Grocers piling in to Fenway amid new urban competition
For nearly two decades, Marco Baldassarre reluctantly shopped at a rundown Shaw’s because it was the only supermarket in the Fenway neighborhood other than a pricey Whole Foods store.
Now the Fenway is on the verge of becoming a sort of grocery paradise, and Baldassarre, 37, is excited to shop around and find new supermarkets with the best prices.
“It’s good to have options,” Baldassarre said. “Fenway went for so long without having any attention that people just settled for Shaw’s.”
As unlikely as it might have seemed just a few years ago, grocery wars are about to break out in the shadow of the Green Monster.
Target Corp. plans to offer a full grocery section at its massive, 160,000-square-foot urban concept store that is scheduled to open near Star Market next year. To the delight of neighborhood foodies, Wegmans plans to open a 75,000-square foot supermarket in the redeveloped Landmark Center in the next few years. Star Market recently unveiled a long overdue renovation of its Fenway supermarket ahead of the competition's arrival.
“What’s happening in Fenway is the next generation of development in Boston,” said Kairos Shen, director of planning at the Boston Redevelopment Authority. “Not only do you have a good market, but a competitive market that is raising the bar for everyone.”
Why the sudden attraction to Fenway? The migration of residents from the suburbs back to urban areas is creating more building projects, more residential units, and more grocery stores in the neighborhood, as well as other parts of Boston.
Developers are building 700 new apartments and condominiums in the Fenway, with another 1,500 in the pipeline. Grocers want to locate stores where people live, but also require particular kinds of spaces. Now developers are providing those footprints for the first time in years, Shen said.
“In the past, there weren’t buildings in sight that were appropriate for these kinds of grocery or Target stores because they had very exact physical requirements,” Shen said. “These are brand-new buildings that are tailored specific to grocery stores and that is making it attractive.”
The influx of supermarkets is great for consumers. With more places to shop, prices will probably drop and the quality of the stores will improve as grocers vie for their business.
It is a drastic change from the days when most Boston residents, in the Fenway and beyond, often had just a few neighborhood shopping options. Those choices were typically Shaw’s and Star Market or Stop & Shop.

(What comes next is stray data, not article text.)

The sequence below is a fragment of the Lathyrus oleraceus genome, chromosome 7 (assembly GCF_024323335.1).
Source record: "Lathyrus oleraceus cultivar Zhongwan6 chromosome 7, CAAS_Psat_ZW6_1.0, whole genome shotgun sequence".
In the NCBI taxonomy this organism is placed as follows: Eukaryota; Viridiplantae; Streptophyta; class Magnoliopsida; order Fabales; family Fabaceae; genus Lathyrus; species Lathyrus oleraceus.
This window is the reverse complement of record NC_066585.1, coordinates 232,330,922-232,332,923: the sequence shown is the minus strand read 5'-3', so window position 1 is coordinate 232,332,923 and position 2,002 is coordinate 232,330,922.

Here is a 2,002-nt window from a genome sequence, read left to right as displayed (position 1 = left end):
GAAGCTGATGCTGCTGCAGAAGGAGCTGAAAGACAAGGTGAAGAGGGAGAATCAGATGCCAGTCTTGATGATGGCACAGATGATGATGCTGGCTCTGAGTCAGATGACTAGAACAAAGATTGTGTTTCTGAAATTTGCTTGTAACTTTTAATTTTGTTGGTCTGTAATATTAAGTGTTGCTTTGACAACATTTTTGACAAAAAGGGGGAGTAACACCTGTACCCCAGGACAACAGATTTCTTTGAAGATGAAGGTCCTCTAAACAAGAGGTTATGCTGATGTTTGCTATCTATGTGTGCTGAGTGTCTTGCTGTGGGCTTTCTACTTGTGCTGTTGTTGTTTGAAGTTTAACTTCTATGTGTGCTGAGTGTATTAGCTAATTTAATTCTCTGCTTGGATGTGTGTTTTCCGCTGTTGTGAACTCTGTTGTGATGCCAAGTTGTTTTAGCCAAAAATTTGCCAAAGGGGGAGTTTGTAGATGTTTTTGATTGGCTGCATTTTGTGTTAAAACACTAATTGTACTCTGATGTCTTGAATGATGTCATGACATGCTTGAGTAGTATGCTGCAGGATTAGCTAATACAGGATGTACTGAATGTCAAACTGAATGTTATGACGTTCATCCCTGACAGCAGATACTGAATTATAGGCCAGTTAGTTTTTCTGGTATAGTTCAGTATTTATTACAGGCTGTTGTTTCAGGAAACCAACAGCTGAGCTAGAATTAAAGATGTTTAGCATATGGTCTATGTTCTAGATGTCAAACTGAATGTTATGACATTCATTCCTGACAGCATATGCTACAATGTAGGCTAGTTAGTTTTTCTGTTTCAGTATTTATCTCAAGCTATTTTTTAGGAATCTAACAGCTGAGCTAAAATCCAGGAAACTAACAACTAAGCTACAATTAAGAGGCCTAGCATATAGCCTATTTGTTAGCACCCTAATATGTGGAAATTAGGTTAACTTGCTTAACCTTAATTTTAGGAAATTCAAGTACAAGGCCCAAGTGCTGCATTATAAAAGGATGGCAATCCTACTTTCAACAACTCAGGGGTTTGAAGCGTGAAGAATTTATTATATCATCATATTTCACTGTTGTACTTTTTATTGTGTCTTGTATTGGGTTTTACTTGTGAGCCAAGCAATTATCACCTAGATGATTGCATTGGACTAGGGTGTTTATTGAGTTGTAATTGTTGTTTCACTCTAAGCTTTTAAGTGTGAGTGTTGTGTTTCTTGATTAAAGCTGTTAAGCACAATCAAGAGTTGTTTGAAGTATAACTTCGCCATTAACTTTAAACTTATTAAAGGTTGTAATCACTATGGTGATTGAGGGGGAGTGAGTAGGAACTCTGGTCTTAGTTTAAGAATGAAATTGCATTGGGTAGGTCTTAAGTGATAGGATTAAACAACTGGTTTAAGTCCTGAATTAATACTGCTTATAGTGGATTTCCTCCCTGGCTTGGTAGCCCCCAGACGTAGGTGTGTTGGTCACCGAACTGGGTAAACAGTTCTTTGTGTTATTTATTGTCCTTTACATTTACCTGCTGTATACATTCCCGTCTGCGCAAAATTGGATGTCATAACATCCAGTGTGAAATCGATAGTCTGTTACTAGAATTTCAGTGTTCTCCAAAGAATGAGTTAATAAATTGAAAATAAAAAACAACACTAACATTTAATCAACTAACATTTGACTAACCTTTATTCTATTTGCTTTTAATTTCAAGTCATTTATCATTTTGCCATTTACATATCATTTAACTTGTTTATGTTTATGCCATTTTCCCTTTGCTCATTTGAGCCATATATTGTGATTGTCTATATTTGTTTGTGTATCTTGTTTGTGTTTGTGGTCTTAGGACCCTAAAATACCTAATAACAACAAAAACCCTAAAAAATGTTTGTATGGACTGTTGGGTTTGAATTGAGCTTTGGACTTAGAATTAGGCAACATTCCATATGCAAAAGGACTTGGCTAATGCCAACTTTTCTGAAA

Now WalMart is creeping in closer to the city with a new Saugus location. Wegmans is expanding its urban presence and Roche Bros., a grocer that has built its business in the suburbs, plans to open a store at a premium location at Downtown Crossing.
“Everyone is selling groceries today, from the convenience store to the gas station to Walmart and to Target,” said Joe Kelley, president of Stop & Shop in New England. “It’s intense and it’s competitive.”
The Quincy company has more stores in the state than any other grocery chain, and the largest market share in the Northeast. Kelley said one key way to protect his business is to make sure customers are satisfied with the store experience and prices, well ahead of the arrival of new grocers.
New competition in the Fenway could spell trouble for Star Market, according to Edgar Dworsky, who runs the consumer education site ConsumerWorld.org. “Wegmans is going to give them a real run for their money,” Dworsky said.
Wegmans supermarkets are packed with hot-food bars that serve everything from enchiladas to artichoke flan to Indian cuisine. The Rochester, N.Y., chain also features food counters offering grab-and-go items like pizza, sandwiches, sushi, and soup. Dworsky expects the prepared meals to be very popular among many of the neighborhood’s young residents who want something quick and easy.
But Jim Rice, president of Shaw’s & Star Markets, said the grocery chain is starting to turn around under its new owners, New Albertsons Inc. Nine stores have been renovated so far this year and work on another 24 will be complete before the end of the fiscal year.
The previous owner, Supervalu Inc., had invested little in the chains, which are both at least 100 years old.
“Over the years we might have lost some customers and perhaps chased them away,” Rice said. “We know we can’t change perceptions immediately, but we’re doing a lot of things to make the stores better.”
Shaw’s recently dropped prices on 7,000 items to be more competitive, and the higher-end Star Market locations, including the Fenway store, are also trying to win back business.
Many shoppers who attended a recent Fenway Star Market grand opening described the store’s prerenovation atmosphere as “dingy” and cramped. Those shoppers said they were pleased with the new store, which features a more open layout, thousands of natural and organic products, new food bars, and an alcohol aisle.
Despite growing competition in the Fenway, other grocers are still eager to find a space. Kelley, the Stop & Shop executive, called the neighborhood a very attractive market.
“We would love to have a store down there,” he said. “If one becomes available, we’d be in there tomorrow.”